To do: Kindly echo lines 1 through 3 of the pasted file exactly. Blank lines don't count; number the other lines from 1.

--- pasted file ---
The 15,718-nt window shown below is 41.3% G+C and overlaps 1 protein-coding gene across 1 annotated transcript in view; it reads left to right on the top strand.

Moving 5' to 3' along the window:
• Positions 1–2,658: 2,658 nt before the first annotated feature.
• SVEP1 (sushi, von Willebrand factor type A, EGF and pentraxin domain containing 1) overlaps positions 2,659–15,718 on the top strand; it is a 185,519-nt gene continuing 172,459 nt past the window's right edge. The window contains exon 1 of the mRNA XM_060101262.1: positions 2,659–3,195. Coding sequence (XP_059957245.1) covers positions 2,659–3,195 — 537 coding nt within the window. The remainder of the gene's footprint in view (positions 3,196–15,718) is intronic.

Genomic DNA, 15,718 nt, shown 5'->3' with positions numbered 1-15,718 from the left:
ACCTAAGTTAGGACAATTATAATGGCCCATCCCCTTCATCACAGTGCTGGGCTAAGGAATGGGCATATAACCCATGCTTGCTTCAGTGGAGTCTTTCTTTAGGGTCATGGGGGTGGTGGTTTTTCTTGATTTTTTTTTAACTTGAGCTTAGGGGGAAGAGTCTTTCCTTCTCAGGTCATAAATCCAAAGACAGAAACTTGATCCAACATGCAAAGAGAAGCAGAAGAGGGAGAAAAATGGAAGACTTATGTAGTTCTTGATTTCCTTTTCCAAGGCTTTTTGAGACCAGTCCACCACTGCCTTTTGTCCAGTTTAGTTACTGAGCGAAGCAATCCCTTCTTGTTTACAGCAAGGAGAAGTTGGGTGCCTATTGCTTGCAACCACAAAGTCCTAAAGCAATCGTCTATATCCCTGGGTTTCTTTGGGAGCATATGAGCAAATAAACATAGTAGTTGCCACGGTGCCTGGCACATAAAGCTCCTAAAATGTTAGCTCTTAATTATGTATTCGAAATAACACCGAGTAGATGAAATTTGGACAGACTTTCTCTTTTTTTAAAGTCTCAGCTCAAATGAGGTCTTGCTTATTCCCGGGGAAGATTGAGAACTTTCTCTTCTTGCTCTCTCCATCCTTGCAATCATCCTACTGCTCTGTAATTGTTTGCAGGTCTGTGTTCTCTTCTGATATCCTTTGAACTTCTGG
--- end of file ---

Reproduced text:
The 15,718-nt window shown below is 41.3% G+C and overlaps 1 protein-coding gene across 1 annotated transcript in view; it reads left to right on the top strand.

Moving 5' to 3' along the window:
• Positions 1–2,658: 2,658 nt before the first annotated feature.